The healing process of the cesarean section scar can be incomplete. In that situation there is a disruption of the myometrium at the site of the uterine scar. This “gap” in the anterior lower uterine segment receives different names, being the terms “niche” or isthmocele the most commonly used. This defect and the relation with some clinical symptoms such as menorrhagia, abdominal pain, dyspareunia and dysmenorrhea was first described by Morris using the term “cesarean scar syndrome”.
The estimated incidence of cesarean scar defect (CSD) ranges between 24% and 56%. This incidence varies considerably depending on the reports. This is due to variation on definitions and the differences in the methods used for the diagnosis of the defect.
There is a clear relationship between the anatomic defect and the existence of different degrees of postmenstrual bleeding disorders and other gynecological symptoms as dysmenorrhea, chronic pelvic pain and infertility.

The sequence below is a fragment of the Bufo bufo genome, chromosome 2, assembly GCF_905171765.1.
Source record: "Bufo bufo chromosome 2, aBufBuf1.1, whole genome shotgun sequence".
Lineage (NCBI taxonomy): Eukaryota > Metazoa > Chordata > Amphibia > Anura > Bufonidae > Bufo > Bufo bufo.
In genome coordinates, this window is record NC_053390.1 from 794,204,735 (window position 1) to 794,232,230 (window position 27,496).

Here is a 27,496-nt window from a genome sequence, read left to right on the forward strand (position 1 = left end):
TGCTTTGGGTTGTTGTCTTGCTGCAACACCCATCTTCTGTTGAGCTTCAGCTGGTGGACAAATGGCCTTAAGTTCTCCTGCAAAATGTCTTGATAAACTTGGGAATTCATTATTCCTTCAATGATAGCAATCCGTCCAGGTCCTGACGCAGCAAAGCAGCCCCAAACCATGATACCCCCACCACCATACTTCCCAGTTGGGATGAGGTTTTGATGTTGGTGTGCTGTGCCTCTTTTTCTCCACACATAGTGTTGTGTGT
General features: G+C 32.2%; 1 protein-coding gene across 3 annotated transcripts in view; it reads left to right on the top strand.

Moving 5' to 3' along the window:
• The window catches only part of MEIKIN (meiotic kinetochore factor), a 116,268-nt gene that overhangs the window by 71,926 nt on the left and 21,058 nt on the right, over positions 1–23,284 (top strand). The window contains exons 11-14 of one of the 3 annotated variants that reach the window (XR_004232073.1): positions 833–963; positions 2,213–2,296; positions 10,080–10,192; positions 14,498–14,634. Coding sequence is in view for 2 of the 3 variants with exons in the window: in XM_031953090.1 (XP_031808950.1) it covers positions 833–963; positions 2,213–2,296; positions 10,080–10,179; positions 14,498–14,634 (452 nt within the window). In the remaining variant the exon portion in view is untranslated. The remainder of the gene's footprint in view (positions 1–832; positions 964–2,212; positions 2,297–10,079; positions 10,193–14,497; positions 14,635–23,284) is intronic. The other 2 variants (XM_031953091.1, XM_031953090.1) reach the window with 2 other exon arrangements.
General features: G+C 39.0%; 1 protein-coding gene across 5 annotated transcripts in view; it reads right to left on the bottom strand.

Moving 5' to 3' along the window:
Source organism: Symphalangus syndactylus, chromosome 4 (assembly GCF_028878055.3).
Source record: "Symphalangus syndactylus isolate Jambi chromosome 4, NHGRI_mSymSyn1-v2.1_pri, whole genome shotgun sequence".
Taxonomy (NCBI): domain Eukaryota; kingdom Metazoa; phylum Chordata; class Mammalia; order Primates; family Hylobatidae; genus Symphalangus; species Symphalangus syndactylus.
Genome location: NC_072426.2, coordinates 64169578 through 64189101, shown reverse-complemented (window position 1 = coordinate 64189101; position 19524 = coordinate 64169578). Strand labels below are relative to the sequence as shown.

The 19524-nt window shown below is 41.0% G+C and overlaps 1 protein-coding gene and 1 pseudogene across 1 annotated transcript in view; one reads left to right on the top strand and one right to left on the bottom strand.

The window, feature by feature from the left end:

Various surgical options have been proposed to treat the CSD. On one hand, a reparative treatment with laparoscopic repair of the dehiscence, On the other the resectoscopy correction in order to improve the symptoms. Other alternatives are the vaginal repair of the CSD and the use of oral contraceptives to reduce menstrual blood. The surgical treatment should only be reserved for symptomatic patients with postmentrual bleeding, chronic pelvic pain or secondary infertility. The first two options are the commonly used and the election of any of them is usually related with anatomical conditions of the CSD
The first reference about the use of the resectoscope in the treatment os a CSD was made by Fernandez who performed the resection of the fibrotic tissue of the inferior part of the scar to facilitate the drainage of the menstrual blood collected in the scar, improving the postmenstrual bleeding. Since then multiple articles have been published and the resectoscopy have become most reported approach for the treatment of symptomatics CSD.